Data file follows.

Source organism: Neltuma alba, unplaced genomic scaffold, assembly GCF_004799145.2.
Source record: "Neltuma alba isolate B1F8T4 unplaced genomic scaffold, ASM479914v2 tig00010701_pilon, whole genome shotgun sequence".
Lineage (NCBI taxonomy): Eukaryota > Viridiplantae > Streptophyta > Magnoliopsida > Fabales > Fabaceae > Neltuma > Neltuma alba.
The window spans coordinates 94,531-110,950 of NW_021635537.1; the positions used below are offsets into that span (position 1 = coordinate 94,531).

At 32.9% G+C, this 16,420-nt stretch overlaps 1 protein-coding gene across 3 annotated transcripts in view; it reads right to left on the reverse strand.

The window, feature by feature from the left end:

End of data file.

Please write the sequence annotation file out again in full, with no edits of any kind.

Source organism: Neltuma alba, unplaced genomic scaffold, assembly GCF_004799145.2.
Source record: "Neltuma alba isolate B1F8T4 unplaced genomic scaffold, ASM479914v2 tig00010701_pilon, whole genome shotgun sequence".
Lineage (NCBI taxonomy): Eukaryota > Viridiplantae > Streptophyta > Magnoliopsida > Fabales > Fabaceae > Neltuma > Neltuma alba.
The window spans coordinates 94,531-110,950 of NW_021635537.1; the positions used below are offsets into that span (position 1 = coordinate 94,531).

At 32.9% G+C, this 16,420-nt stretch overlaps 1 protein-coding gene across 3 annotated transcripts in view; it reads right to left on the reverse strand.

The window, feature by feature from the left end: